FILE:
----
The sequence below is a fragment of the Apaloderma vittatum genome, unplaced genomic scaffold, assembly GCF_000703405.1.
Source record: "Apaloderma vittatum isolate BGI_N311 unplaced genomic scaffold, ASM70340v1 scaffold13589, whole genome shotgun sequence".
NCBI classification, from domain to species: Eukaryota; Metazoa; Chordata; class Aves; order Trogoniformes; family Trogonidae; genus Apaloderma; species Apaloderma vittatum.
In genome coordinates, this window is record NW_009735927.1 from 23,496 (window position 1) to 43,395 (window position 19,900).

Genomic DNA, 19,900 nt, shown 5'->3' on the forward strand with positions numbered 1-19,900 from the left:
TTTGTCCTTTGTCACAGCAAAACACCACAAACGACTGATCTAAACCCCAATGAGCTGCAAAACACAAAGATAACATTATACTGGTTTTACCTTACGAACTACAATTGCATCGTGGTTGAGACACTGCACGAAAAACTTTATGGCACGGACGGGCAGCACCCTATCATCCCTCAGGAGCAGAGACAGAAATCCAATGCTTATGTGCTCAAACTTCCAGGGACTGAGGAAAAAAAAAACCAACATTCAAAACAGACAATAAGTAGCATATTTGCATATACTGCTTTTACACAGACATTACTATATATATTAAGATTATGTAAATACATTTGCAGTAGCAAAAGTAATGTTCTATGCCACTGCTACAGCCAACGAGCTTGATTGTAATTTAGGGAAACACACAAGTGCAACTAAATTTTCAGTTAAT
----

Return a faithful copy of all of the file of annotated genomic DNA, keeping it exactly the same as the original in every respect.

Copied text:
The sequence below is a fragment of the Apaloderma vittatum genome, unplaced genomic scaffold, assembly GCF_000703405.1.
Source record: "Apaloderma vittatum isolate BGI_N311 unplaced genomic scaffold, ASM70340v1 scaffold13589, whole genome shotgun sequence".
NCBI classification, from domain to species: Eukaryota; Metazoa; Chordata; class Aves; order Trogoniformes; family Trogonidae; genus Apaloderma; species Apaloderma vittatum.
In genome coordinates, this window is record NW_009735927.1 from 23,496 (window position 1) to 43,395 (window position 19,900).

Genomic DNA, 19,900 nt, shown 5'->3' on the forward strand with positions numbered 1-19,900 from the left:
TTTGTCCTTTGTCACAGCAAAACACCACAAACGACTGATCTAAACCCCAATGAGCTGCAAAACACAAAGATAACATTATACTGGTTTTACCTTACGAACTACAATTGCATCGTGGTTGAGACACTGCACGAAAAACTTTATGGCACGGACGGGCAGCACCCTATCATCCCTCAGGAGCAGAGACAGAAATCCAATGCTTATGTGCTCAAACTTCCAGGGACTGAGGAAAAAAAAAACCAACATTCAAAACAGACAATAAGTAGCATATTTGCATATACTGCTTTTACACAGACATTACTATATATATTAAGATTATGTAAATACATTTGCAGTAGCAAAAGTAATGTTCTATGCCACTGCTACAGCCAACGAGCTTGATTGTAATTTAGGGAAACACACAAGTGCAACTAAATTTTCAGTTAAT